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  1. Newstatesman Gibraltar
2 February 2016

Talking points

On 13 February the Gib Talks event, based on the TEDx speaking style, takes place in Gibraltar. Tim Luscombe, President of the ProFessional Speaking Association UK and Ireland, considers what goes into a great speech.

By Tim Luscombe

What males a great speech? That’s a question that we are asked all the time, especially by people who are new to speaking but actually it doesn’t hurt to review the answers no matter how experienced you are!

Great speeches have several things in common, but right at the top of the list is how they make you feel. If there is no emotional connection from the speaker to the audience and from the audience to each other, the speech will fall flat. The audience will be distracted, stop paying attention and start checking their smartphones. If it’s a great speech they will be capturing the moments on their phones and sharing them with the world. They will only do that if there is a strong emotional connection.

Making the audience feel great and want to share that experience with their social media friends is fantastic, but it will fall some way short of a great speech if that is all there is. It’s a bit like candyfloss, light and sweet but there’s no substance. Really powerful speeches change the behaviour of the audience, long after the speech is over.  Ask yourself the question “What will they do differently as a result of hearing my speech?” If the answer is nothing, you are at best an entertainer.

Close with a great finish. When you plan your speech you know what you want the audience to feel, and what they are going to do as a result of your speech. Everything else in the speech should build towards the finish.

A musical analogy can help when you structure your speech. You want to use repeating themes and build towards a crescendo to close, but within the speech you may have smaller sections with their own peaks and troughs. Contrast the troughs with the peaks to make them more dramatic.

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Words are incredibly powerful, but like notes in a musical composition they have to be used in the right order. There are many tips and tricks to make your words more effective, but a really simple one is to eliminate the words that don’t add value to the speech. The musical composition is not (usually) improved by adding extra random notes!

Open with words that catch the attention of your audience. Rehearse until you can say it in your sleep, so that when you take the stage whatever level of excitement or nervousness you have reached you can still produce your opening. That will buy you time to relax and start to enjoy the moment.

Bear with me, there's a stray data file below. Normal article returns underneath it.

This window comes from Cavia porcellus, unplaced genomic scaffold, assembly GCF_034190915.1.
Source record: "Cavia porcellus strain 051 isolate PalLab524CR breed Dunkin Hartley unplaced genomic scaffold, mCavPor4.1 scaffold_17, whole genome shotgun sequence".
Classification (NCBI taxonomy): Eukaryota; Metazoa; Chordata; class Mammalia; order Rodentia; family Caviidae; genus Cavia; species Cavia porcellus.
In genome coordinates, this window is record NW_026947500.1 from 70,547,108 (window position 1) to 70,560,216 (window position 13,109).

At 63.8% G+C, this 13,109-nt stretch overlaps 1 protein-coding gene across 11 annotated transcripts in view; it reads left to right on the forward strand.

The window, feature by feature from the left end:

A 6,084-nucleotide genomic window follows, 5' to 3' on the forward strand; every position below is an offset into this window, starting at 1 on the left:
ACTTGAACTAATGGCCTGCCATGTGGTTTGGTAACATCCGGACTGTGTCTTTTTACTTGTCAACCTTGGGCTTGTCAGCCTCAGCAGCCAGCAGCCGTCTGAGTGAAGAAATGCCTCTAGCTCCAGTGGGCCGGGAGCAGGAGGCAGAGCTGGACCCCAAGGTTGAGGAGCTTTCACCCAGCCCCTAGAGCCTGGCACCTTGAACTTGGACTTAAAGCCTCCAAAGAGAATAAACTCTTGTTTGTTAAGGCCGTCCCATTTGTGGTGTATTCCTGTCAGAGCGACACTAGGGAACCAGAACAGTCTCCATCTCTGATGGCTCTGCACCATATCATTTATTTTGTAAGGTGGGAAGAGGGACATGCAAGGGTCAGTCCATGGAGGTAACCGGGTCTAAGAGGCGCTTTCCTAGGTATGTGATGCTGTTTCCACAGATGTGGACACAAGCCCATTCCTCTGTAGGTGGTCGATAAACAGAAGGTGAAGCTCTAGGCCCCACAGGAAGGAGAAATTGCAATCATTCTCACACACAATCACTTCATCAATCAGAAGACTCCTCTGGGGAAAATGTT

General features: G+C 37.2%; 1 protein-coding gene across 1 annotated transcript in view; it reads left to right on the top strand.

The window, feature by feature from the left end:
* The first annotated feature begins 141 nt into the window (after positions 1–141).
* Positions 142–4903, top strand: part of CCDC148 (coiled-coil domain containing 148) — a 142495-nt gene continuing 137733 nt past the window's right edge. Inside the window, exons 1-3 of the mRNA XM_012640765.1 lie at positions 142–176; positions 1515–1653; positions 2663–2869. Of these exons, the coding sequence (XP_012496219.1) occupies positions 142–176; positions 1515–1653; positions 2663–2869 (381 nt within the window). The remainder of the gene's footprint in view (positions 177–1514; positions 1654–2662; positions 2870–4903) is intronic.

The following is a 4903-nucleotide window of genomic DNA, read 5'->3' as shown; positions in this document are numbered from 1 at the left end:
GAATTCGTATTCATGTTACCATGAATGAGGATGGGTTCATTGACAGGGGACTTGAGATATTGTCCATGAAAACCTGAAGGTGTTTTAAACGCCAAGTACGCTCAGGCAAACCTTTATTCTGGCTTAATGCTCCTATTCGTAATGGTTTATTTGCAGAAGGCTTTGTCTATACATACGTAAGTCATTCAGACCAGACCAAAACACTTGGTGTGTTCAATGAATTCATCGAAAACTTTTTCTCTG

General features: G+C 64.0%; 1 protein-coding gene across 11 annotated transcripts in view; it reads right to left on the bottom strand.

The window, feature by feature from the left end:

Tell stories – tell your stories – don’t tell other people’s stories. People love to hear stories and the love to know about the speaker, so tell stories about yourself and your experiences. You create the emotional bonds and make your point through stories. A well told story gets repeated and is memorable, so you are having the impact.

Vary your pace and your vocal tone. I often tell new speakers that there is nothing more effective than a well-timed…….pause.  Try it in practice to a camera – what will feel like an eternity to you as you are delivering will be almost unnoticeable when you watch the film. If you don’t vary your vocal tone, you will sound monotonous and send your audience to sleep – or at least to find something more interesting to do! Telling stories will help you vary both pace and tone.

You should have 4 hours of content researched and prepared for every hour of delivery. When you deliver you can choose those sections that are most appropriate and will resonate with your audience.

Professional speakers are often asked to deliver their material in a variety of formats from the 20 minute breakfast seminar through to the half day or full day workshop. A technique to cope with that – and indeed to cope with the situation when the event organiser suddenly tells you the next speaker is running late so can you speak for 40 minutes instead of the planned 20 – is to have the content of your speech organised into blocks or modules that you can bring in or leave out as necessary. 

If you want to see and hear some great talks, check out the TED talks on YouTube. TED started as a conference in 1984 where Technology, Entertainment and Design came together but has spread through the TEDx programme across the world and into almost all walks of life and all topics. Talks on the TEDx and TED are limited to just 18 minutes. Remember when you watch the videos that you don’t have to emulate another speaker. You can learn things from watching, but adapt them to your style and continue to be yourself. Above everything else, have fun when you are on stage!

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